Rain, Rain, Go Away: USTA Announces Arthur Ashe Stadium Will Get a Roof

Widow of Arthur Ashe expresses pleasure with project

Artist's rendering of the transformation of the Billie Jean King National Tennis Center. Photo courtesy of the USTA.

Arthur Ashe Stadium, the crown jewel of the Billie Jean King National Tennis Center, is getting a retractable roof. It’s the most ambitious and costly component of the campuses $550 million transformation, which the United States Tennis Association says will tear down and relocate the Grandstand Court, renovate Louis Armstrong Court and create a more fan-friendly experience for the 700,000 fans that attend the US Open every year.

News of the announcement came in an email by the USTA Wednesday and the press conference was held Thursday morning at the Mandarin Oriental in Manhattan. It comes on the eve of the US Open, which kicks off Aug. 26. The entire project is expected to be completed in 2018.

“I think it’s important we go back a few years and look at 1978 when we moved from Forest Hills to Flushing Meadows,” said Dave Haggerty, chairman and president of the USTA. “We sent a message. The message was that tennis wasn’t for the country club, it was for the country. After that point in time, we have seen some dramatic growth with the US Open. In order to continue to make sure that the Open is one of the leading events, we have to make sure that the jewel is polished and the best that it can be.”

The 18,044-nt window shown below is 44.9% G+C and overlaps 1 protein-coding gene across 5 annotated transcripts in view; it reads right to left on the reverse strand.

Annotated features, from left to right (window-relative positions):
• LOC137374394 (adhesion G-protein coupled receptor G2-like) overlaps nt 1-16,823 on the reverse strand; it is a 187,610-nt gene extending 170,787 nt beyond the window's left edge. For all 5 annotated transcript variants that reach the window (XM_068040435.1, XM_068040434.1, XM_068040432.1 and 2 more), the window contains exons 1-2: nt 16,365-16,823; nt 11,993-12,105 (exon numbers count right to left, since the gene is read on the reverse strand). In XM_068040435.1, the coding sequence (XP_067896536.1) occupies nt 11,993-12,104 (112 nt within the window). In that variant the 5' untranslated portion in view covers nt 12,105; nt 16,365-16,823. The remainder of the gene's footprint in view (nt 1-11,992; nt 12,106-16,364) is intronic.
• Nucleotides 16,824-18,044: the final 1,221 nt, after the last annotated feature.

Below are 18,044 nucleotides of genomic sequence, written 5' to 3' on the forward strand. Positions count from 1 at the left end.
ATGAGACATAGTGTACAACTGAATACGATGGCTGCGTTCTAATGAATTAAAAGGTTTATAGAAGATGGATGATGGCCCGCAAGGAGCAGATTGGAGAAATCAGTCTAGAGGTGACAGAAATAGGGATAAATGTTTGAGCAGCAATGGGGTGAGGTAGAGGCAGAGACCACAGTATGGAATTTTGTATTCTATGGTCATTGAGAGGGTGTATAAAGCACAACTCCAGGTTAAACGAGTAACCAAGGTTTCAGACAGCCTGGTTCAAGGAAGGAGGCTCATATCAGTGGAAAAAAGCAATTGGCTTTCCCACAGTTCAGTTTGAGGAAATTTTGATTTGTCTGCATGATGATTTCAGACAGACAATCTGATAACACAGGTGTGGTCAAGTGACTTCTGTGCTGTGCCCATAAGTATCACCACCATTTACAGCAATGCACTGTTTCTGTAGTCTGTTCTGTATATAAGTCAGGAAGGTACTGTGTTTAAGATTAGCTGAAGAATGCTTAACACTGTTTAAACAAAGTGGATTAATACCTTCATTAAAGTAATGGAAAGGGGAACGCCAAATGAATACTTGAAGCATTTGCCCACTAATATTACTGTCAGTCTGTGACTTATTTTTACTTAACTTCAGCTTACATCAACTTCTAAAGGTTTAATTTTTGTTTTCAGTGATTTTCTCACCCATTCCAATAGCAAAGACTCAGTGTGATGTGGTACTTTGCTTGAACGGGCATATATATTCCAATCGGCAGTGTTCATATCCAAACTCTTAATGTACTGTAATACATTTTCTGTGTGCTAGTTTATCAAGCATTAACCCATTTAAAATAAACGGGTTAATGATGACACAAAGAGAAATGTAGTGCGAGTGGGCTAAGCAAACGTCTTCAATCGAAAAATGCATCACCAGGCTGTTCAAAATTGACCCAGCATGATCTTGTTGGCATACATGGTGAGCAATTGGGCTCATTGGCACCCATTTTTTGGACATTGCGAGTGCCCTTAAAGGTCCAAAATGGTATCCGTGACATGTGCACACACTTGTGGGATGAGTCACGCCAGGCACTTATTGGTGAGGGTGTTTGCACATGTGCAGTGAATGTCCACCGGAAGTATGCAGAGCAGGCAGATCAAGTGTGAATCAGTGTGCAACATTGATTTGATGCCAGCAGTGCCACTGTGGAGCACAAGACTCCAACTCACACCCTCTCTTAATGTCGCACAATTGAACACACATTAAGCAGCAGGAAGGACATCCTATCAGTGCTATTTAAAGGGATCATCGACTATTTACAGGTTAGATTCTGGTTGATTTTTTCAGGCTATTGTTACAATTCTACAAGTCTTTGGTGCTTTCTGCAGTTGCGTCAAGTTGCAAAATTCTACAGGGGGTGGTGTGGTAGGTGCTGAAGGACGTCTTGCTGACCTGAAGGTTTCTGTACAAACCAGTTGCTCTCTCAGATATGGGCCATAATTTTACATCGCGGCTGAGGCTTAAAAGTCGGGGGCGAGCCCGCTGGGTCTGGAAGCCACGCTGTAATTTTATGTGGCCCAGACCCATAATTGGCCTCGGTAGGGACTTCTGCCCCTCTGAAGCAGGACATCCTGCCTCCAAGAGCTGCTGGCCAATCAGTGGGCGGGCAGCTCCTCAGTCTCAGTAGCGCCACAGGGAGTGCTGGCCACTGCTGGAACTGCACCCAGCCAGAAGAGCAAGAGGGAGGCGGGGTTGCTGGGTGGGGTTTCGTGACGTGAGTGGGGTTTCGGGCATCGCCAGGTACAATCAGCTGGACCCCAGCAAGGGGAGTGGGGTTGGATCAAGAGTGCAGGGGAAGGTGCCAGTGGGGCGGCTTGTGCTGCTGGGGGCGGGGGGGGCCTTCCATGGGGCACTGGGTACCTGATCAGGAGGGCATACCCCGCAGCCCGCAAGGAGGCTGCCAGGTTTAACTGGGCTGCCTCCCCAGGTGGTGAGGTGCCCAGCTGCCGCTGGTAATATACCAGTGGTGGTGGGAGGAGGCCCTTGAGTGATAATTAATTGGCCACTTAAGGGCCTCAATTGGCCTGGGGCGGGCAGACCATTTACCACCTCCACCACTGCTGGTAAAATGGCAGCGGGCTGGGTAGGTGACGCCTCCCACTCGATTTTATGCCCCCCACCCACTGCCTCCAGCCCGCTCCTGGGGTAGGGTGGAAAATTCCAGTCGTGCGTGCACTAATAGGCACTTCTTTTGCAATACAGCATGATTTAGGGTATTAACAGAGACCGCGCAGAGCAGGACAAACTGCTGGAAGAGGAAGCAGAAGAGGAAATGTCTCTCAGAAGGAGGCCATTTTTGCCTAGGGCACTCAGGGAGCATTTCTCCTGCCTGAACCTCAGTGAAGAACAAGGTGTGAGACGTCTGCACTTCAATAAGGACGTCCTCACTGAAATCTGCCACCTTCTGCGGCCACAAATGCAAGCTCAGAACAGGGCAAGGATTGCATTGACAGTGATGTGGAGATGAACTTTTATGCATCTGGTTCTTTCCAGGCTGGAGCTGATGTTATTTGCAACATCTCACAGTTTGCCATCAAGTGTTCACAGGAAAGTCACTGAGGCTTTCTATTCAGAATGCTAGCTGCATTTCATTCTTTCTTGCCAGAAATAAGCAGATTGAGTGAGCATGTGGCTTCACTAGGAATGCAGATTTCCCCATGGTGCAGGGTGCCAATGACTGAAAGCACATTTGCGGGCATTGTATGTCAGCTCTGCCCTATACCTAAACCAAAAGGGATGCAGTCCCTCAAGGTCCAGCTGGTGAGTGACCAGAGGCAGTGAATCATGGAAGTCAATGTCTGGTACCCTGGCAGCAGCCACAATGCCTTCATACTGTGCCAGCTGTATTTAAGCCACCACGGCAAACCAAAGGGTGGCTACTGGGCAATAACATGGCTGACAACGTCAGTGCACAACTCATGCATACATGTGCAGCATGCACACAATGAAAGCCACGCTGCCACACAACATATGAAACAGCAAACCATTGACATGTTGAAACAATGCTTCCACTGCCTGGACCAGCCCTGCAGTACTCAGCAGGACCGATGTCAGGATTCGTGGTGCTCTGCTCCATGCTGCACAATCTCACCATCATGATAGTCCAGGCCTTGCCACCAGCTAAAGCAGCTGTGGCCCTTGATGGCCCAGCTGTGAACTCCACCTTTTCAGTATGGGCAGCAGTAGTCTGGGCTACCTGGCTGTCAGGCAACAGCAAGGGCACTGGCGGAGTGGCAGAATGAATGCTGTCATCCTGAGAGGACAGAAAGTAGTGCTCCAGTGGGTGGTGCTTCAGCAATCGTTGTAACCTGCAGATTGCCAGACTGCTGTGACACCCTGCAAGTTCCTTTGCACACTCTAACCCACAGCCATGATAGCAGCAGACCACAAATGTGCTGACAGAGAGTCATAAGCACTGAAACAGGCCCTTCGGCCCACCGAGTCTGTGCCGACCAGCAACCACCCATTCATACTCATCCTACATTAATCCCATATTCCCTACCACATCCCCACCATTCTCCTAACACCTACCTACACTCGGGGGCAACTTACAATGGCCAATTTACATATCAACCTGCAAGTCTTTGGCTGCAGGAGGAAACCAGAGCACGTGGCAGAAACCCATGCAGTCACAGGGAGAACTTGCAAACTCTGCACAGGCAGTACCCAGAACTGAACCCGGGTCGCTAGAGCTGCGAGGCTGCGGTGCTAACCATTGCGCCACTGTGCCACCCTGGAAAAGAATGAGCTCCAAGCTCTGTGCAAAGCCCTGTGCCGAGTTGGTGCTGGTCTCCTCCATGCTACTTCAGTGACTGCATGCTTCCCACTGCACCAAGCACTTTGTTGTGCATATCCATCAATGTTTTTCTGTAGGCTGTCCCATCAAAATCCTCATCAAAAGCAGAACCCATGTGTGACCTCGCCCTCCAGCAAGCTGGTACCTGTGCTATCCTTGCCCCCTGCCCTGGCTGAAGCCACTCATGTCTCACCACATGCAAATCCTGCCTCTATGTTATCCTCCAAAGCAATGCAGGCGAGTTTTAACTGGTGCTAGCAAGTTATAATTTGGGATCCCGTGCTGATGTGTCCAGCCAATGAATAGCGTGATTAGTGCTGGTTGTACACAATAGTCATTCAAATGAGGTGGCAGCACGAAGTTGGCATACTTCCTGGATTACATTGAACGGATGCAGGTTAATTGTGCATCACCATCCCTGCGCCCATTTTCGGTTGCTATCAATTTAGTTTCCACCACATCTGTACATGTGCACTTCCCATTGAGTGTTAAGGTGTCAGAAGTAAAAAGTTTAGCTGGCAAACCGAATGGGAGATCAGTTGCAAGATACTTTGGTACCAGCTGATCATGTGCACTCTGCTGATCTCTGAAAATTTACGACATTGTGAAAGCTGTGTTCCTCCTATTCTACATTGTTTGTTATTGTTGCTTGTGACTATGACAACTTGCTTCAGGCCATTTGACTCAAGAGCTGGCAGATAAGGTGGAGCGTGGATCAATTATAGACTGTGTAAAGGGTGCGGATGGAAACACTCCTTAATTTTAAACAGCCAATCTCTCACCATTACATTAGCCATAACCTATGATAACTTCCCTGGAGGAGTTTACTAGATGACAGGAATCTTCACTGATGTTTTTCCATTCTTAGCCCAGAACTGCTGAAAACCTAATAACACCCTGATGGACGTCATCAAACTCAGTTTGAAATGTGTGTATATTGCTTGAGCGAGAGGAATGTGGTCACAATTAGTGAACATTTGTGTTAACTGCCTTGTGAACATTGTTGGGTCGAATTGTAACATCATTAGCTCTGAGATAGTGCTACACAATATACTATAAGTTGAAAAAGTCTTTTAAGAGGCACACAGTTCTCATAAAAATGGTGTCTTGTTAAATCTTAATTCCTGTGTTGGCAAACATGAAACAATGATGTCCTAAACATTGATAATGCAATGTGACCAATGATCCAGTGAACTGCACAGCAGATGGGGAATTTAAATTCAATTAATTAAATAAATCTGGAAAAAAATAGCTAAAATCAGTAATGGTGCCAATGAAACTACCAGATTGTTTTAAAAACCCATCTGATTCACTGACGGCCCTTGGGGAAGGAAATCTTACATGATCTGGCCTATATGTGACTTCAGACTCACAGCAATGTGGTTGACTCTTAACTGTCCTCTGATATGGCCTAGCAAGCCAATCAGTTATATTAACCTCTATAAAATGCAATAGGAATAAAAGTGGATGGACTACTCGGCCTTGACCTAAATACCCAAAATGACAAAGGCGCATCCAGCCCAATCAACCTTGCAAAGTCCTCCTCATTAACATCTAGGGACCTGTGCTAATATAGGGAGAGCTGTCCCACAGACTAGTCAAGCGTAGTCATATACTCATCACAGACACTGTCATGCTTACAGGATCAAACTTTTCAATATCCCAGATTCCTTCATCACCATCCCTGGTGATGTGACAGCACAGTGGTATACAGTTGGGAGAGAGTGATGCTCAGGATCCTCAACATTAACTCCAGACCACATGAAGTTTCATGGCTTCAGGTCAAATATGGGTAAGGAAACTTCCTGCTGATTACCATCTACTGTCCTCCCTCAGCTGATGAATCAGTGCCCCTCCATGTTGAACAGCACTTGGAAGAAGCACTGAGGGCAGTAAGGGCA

Haggerty said the project is going to be funded by a combination of funding through bonds and revenue it generates within the organization. USTA officials said they wouldn’t raise ticket prices. “I think we’ve made it clear on every occasion, we’re not going to pay for this on the backs of our ticketholders,” said Gordon Smith, the USTA’s executive president. “That’s not one of the funding mechanisms that we’re looking at.”

The proposed changes to Louis Armstrong were presented as an artist’s rendering; it’s expected to also get a retractable roof. Other changes include a promenade that will allow fans to watch players practice, one of the great attractions of the other tournaments. Only about a hundred fans can watch players practice on the courts, situated right next to Arthur Ashe Stadium. “Now with a two-story viewing gallery, we can get a couple thousand people in that same general area,” said Danny Zausner, the tennis center’s chief operating officer. “They can actually choose which one of the five practice courts they want to watch. On the opposite side of that, those fans can also be watching tournament matches that have seating on all four sides.”

Jeanne Moutoussamy-Ashe, the widow of Arthur Ashe, says she’s pleased with the design.

“I always thought fabric was the way to go,” she said, alluding to a PTFE fabric, a revolutionary teflon coating which has a 30-plus year shelf-life, keeps the stadium cool and also diffuses light to minimize shadows on the court which is distracting to players. “I kept saying fabric, but no one really asked for my counsel. They probably don’t know that I’m the daughter of an architect.”

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